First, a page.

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Golf Today > Tour Schedules > 2007 > European Tour > Quinn Direct British Masters > Round 4


Late burst seals win for Lee Westwood

Lee Westwood won the British Masters by five strokes from fellow Briton Ian Poulter on Sunday to claim his second title this season.

An exhilarating closing seven-under 65 from former European number one Westwood for a 15-under par 273 total, earned the 34-year-old Englishman his 18th European Tour success.

Westwood began the final round at the Belfry, a former Ryder Cup venue, two strokes behind Briton Mark Foster but as the overnight leader stumbled, the 2000 European money-list winner took over.

Poulter stayed on Westwood's shoulder until the last three holes and then two huge putts -- from 30ft for birdie on 16 and a 35-footer to eagle the long 17th -- swept Westwood well clear of his fellow Briton, who was by then his only rival.

Foster stayed just about in contention until driving out of bounds at the 11th and from there it was an uphill struggle for Westwood's Worksop club mate and management stablemate, who limped home in third place, six shots adrift.

Westwood's overpowering finale showed the massive improvement in his putting form this year and revived memories of past Ryder Cups.

"It was a great finish and I hardly put a foot wrong," Westwood told reporters. "Obviously, the 16th and 17th killed off anybody else's chances.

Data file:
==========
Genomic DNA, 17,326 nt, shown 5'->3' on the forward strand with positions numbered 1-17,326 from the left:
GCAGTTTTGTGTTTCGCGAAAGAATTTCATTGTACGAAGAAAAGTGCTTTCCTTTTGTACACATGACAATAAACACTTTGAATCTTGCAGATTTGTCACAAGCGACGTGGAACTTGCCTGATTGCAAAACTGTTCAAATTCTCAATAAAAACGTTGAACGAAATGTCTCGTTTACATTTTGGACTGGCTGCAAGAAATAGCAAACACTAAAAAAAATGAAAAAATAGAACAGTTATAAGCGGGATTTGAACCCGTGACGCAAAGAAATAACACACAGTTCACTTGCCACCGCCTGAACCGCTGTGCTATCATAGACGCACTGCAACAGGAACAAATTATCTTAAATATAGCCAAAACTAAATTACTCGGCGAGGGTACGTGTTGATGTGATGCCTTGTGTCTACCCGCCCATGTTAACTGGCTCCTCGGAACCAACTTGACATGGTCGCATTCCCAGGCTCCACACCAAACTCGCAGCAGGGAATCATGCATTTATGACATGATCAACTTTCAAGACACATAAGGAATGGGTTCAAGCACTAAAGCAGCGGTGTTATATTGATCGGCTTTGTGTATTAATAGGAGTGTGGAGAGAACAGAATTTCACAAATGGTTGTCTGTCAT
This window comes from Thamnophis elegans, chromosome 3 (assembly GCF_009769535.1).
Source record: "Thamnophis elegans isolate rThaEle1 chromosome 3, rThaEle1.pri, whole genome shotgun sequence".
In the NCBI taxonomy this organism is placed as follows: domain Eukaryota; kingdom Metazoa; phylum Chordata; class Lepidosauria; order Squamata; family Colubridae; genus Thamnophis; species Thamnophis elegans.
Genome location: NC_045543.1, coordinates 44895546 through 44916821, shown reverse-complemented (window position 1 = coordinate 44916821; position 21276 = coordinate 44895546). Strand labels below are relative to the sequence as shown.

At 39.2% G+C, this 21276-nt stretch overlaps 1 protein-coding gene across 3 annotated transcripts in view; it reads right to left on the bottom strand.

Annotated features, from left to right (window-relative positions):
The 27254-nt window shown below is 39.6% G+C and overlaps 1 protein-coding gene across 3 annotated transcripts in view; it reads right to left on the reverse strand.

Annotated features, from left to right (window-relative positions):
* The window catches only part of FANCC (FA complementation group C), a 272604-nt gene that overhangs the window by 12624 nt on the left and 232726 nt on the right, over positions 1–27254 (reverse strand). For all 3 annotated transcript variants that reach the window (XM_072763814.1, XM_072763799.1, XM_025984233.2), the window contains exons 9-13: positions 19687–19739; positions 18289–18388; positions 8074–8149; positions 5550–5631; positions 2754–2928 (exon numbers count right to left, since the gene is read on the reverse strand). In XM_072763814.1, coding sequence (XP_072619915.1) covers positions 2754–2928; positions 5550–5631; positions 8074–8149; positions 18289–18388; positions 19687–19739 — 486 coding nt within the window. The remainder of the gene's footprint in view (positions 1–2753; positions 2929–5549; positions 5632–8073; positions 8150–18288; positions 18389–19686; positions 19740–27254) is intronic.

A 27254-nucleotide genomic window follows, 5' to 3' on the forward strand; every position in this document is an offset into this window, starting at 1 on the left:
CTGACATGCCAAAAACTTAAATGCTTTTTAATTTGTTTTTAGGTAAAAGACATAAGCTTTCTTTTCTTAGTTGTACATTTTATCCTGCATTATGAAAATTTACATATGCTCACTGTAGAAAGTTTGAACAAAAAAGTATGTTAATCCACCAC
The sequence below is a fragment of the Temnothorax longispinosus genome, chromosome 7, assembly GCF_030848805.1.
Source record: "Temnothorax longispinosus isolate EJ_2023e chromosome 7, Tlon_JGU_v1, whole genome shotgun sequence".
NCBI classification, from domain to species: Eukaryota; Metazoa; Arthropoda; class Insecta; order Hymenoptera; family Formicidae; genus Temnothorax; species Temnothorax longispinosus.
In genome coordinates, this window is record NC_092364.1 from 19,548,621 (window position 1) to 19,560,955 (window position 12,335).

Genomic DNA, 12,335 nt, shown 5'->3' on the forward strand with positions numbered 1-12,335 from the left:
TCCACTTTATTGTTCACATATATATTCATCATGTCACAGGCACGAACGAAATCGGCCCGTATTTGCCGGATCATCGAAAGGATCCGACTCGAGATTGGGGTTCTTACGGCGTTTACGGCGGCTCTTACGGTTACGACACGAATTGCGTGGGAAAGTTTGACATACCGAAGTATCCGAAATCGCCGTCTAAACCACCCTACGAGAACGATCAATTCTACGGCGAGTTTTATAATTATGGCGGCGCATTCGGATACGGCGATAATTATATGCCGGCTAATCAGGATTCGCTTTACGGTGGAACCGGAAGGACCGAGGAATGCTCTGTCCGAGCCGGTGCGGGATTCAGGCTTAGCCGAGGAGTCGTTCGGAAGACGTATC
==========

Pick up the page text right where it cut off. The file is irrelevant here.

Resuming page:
"I holed one like that on 16 against Tiger (Woods) in the Ryder Cup. The eagle then put the icing on the cake."

Westwood ended a four-year drought when he won the Andalucia Open in May and his second 2007 success has established him as a European force again at the top of the Ryder Cup points table.

Winning at the scene of his European Ryder Cup triumphs over the U.S. made the $600,000 victory even sweeter, he said.

"It's a course I enjoy playing because of the Ryder Cup. The British Masters is a great title on the European Tour and it was one of those I was building up to. I haven't won in Britain for four years."

Westwood praised his caddie Alastair McLean, Colin Montgomerie's bagman for eight European orders of merit, who has joined him this year.

"Alastair's good for me, especially on Sundays, but it's hardly surprising. Look what he's done and who he's worked for," said Westwood.

Poulter, who also finished two strokes behind Foster on Saturday, made Westwood work hard for his win until subsiding with a 70 after bogeying the 18th.

Consolation for the former Ryder Cup player was a second prize of $400,000, an early wedding present from himself ahead of his marriage next Saturday.

Foster was looking to end a four-year wait for his second title but was soon playing catch-up.

He ensured third place on his own with a birdie on the 17th and a par at the infamous Belfry finishing hole.



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